Casemanagement can be traced back to the beginning of the twentiethcentury when case managers provided care in several areas whilecontaining the cost. It mainly occurred through coordination ofservices available for the wider society, such as health. Late in the1920s, case management in social work emerged and later theblossoming of nurses, leading to their employment as case managers toassist the wounded soldiers returning from the Second World War. Thepractice is still relevant to the case managers in the modern day.The significant change, however, took place in the 1980s after healthinsurers developed management programs for those injured incatastrophes, with the focus being on containment of cost. The roleof the case manager, therefore, became one to assess, monitor, plan,advocate and linking of the consumers with necessary rehabilitationservices, support and relapse prevention in the event of drugaddicts. Case management, therefore, is client -driven as it centerson the needs of the client and there is an overriding belief that theclients should be in the lead in identifying the required resources.The case managers use their skills and expertise to determine theavailable options for the customer though the client`s right ofself-determinations is upheld. Case management is community-based asthey help the clients negotiate with various agencies within thecommunities. The integration of formalized services with informalcare and resources is paramount. Such resources include family andfriends, church and self-help groups.
GEDgrant-funded program focused on the most vulnerable youths aged 16 to24 years, who were unemployed after dropping out of school. Theobjective of the program was to prepare youth for gainful employmentthrough equipping them with post-secondary education skills for easyintegration into the entire society. It was also aimed at instillingthe teenagers with life survival skills so that they could beindependent and self-reliant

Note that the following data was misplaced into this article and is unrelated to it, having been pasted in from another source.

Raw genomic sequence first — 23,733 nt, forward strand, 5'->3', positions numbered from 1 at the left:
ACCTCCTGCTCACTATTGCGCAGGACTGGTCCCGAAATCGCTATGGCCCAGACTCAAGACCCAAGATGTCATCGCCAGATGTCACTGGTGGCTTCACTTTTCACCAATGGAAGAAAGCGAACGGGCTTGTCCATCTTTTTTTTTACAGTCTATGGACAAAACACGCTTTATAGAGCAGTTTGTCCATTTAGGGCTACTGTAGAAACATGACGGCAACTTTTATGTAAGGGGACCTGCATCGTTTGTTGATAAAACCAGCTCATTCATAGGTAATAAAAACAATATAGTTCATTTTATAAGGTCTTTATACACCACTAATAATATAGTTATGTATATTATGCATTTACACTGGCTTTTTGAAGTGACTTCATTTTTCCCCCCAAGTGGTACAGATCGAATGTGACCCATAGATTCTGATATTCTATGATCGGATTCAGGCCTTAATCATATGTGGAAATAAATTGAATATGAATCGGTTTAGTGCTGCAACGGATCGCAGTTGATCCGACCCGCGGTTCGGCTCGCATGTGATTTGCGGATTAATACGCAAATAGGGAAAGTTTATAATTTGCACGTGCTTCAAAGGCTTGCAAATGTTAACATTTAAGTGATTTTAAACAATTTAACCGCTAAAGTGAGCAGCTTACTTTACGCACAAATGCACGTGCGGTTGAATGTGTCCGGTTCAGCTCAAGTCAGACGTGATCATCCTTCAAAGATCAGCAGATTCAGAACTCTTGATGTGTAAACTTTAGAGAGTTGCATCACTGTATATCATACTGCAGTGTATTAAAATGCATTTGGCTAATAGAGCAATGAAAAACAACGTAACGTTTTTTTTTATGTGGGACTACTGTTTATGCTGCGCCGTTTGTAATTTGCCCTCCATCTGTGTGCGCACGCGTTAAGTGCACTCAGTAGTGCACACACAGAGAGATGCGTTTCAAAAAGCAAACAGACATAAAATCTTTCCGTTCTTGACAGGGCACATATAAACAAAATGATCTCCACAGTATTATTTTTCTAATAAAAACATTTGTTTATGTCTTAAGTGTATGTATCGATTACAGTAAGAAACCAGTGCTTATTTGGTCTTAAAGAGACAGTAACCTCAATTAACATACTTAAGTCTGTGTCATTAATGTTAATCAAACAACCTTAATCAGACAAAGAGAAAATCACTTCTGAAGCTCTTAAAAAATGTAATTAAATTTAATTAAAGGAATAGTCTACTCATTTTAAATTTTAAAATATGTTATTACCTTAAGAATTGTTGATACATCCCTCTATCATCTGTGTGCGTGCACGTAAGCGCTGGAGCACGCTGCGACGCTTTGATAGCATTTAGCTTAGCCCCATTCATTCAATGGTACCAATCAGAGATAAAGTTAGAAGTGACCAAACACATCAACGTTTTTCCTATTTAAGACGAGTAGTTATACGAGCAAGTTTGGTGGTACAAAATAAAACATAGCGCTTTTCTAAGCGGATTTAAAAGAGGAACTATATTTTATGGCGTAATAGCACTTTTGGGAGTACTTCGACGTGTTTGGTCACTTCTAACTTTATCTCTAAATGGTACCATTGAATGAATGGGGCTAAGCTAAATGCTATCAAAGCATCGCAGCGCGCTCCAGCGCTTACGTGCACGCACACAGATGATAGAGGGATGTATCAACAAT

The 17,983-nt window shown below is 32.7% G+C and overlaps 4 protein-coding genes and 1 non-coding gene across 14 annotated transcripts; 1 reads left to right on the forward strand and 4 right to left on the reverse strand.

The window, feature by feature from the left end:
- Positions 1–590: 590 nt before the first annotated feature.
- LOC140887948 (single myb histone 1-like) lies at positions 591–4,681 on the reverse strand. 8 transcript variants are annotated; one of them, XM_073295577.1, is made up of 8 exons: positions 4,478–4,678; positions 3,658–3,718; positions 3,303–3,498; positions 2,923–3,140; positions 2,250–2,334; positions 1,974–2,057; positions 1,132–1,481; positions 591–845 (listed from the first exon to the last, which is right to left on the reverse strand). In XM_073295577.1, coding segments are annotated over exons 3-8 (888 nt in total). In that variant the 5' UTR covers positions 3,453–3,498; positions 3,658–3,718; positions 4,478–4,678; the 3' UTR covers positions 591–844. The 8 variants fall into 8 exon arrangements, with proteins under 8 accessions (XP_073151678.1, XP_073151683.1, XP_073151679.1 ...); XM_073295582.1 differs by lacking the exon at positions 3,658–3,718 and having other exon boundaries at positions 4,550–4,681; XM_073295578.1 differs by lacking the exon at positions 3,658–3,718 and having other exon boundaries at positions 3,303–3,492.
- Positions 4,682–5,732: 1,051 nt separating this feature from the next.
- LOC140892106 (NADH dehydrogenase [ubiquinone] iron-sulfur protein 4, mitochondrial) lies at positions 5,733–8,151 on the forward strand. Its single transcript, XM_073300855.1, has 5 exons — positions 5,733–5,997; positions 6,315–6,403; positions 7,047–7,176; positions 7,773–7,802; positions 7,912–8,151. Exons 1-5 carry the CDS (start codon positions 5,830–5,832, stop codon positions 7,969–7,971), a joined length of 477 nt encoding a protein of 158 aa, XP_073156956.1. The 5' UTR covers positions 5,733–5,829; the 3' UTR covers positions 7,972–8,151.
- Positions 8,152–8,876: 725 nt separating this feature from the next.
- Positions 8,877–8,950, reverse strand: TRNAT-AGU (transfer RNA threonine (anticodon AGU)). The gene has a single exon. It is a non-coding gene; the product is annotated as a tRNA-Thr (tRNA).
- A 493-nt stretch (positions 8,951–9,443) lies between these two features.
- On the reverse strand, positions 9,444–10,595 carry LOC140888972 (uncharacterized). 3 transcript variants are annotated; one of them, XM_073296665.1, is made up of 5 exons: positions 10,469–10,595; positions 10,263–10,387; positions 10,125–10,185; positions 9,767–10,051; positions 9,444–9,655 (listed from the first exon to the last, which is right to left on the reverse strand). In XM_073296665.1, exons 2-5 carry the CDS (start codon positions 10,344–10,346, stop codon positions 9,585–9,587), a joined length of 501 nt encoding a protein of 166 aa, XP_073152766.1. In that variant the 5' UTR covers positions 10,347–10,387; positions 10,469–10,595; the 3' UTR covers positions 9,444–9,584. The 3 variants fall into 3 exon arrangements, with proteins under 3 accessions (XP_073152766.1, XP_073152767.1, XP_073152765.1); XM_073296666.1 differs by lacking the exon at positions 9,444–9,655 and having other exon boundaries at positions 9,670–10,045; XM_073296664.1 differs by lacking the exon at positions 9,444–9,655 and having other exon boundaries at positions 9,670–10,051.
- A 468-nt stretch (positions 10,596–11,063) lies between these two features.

Thefirst stage involved screening youth to assess if all they weregenuinely vulnerable in need of help. The screening includedclassifying them regarding needs and skills with an objective toestablish the kind of aid that each of them needed. Individual needswere based on the talents and potential of each of them. Theirinterest was also determined so that those interested in advancingabilities and skills were identified in a bid to gauge capability insports, music, acting and other activities which could equallyprovide incomes. A multidimensional program had to be created that.Stakeholders included were Family, educators, employers, communityleaders, and various institutions. For example, a partnership withNational Fatherhood association would provide mentorship and lifeskills to young fathers and mothers who could not afford healthcareand education for themselves and loved ones. There was also a planfor the homeless, hungry and the malnourished. The proposal wasprovided to the benefactors for consideration. The document wascomprehensive and clearly detailed the plan which expressed theenthusiasm for advocacy. The report also mentioned how the quality,cost-effectiveness, and outcomes would be monitored to ensure thatthey adhered to the goals set at the beginning. The document alsodetailed how the mobilized resources would be prudently managed tomeet expectations of all the stakeholders. It is significant to pointout that the program aimed to cater for 100 youths each year andhence required substantial funding. Among the organizations willingto collaborate in the program were UPMC Children and CommunityCollege of Allegheny County. Meeting these goals helped the casemanager develop a good working relationship and efficiently engagethe clients.